Symptoms of rheumatoid arthritis

The most common symptoms are joint pain, which can provoke deformations of the extremities in the long term.


The first symptoms appear on the hands, the wrists, knees and the joints of the feet and involve inflammatory pain. This pain is felt even at rest, and can reach the neck, the jaw and the elbows. In the long term, certain patients develop deformed fingers. 

The pain felt overnight can last until the morning. The illness feels like having rusty joints. This joint rustiness in the mornings can last for several hours. The patient may also experience fever and fatigue.


Sometimes rheumatoid nodules (para-articular swelling) appear on the skin in the area of the elbow and finger joints.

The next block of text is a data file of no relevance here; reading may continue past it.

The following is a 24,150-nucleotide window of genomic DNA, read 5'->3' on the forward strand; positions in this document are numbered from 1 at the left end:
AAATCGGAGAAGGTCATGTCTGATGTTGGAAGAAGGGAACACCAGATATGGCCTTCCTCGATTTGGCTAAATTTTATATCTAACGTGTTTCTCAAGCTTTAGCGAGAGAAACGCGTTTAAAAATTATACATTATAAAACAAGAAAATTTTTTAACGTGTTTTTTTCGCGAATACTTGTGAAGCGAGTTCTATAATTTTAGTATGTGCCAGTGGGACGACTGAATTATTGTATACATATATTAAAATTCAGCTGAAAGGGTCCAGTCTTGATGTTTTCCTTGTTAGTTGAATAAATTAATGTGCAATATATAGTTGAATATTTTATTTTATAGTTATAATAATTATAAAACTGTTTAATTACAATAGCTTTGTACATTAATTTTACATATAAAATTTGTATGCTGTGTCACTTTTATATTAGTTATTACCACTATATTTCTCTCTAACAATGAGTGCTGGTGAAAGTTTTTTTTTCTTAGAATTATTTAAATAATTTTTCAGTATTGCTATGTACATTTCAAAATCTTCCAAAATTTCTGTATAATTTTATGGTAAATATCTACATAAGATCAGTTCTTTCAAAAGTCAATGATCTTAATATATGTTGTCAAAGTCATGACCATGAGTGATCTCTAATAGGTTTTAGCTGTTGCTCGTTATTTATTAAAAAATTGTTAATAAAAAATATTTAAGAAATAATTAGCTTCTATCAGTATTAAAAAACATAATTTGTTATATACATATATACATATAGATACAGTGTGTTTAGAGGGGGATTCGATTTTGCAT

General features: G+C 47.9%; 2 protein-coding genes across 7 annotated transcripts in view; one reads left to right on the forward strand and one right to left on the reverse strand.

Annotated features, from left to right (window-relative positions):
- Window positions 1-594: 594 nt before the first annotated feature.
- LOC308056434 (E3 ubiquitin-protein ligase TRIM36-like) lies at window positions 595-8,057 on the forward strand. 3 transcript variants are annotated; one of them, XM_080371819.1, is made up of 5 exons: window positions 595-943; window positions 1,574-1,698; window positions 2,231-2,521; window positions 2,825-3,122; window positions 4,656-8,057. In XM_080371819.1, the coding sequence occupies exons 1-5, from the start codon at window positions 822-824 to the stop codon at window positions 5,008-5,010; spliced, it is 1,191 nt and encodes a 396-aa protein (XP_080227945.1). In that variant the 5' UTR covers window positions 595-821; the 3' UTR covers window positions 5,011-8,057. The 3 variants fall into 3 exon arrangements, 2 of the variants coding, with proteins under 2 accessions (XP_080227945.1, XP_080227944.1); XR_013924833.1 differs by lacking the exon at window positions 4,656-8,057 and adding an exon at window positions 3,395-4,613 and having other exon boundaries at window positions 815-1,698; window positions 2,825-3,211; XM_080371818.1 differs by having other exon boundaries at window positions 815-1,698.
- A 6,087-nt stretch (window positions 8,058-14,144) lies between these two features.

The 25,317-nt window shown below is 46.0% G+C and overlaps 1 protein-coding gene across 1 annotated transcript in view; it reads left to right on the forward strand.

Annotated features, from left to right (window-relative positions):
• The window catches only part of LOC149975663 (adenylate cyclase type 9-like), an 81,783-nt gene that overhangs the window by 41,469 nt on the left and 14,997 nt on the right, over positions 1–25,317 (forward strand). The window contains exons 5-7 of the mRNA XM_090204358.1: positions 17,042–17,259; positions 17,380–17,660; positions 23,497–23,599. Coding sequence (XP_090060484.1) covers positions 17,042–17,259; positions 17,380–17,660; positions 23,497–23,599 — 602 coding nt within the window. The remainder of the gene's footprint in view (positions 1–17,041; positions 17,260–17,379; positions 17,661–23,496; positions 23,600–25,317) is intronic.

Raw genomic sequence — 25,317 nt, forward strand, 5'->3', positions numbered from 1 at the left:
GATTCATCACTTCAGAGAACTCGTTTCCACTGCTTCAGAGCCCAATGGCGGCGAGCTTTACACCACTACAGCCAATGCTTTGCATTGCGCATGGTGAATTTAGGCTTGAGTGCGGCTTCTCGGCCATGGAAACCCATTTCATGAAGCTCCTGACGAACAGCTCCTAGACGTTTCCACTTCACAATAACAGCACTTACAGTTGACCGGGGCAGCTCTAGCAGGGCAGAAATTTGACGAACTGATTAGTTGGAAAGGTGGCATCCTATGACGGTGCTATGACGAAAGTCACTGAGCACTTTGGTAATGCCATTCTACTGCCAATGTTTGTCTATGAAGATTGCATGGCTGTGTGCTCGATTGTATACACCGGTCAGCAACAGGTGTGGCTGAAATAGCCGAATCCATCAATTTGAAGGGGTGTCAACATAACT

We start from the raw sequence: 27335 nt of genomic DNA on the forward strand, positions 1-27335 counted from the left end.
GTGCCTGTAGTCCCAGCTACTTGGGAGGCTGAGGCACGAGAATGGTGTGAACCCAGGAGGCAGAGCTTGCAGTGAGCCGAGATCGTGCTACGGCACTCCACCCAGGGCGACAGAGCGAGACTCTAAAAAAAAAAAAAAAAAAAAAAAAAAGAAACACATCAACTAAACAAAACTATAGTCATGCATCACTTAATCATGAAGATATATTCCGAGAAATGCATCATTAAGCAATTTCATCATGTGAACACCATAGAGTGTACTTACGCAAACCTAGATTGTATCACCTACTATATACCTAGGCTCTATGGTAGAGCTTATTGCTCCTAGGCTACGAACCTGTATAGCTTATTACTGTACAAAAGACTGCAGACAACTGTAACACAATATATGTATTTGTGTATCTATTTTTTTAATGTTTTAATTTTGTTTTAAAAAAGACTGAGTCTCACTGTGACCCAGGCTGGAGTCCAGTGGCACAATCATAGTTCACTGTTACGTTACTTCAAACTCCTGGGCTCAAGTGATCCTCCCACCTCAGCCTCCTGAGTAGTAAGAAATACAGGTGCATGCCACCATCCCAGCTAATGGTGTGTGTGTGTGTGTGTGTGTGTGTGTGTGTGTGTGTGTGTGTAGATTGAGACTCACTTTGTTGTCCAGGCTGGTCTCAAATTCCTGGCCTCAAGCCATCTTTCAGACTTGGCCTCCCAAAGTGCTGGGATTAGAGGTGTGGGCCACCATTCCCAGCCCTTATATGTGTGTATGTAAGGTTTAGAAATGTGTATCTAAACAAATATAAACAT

Other more severe and rare forms can affect the eyes, the lungs, the blood vessels, the nerves and the heart. 

All rheumatologists agree that it is important to screen the initial symptoms so that a diagnosis can be given early. If the illness is diagnosed early enough, the treatments, while not able to provide a cure, can control the progression of the illness or even stabilise the illness in some cases.

Considering the complexity of forms of this illness, the diagnosis is frequently difficult to establish. In fact, that are some benign forms that involve practically no consequences for the patient. Certain people may not suffer any particular symptoms or joint problems, and continue to lead a completely normal life.

Last updated: 25/11/2017

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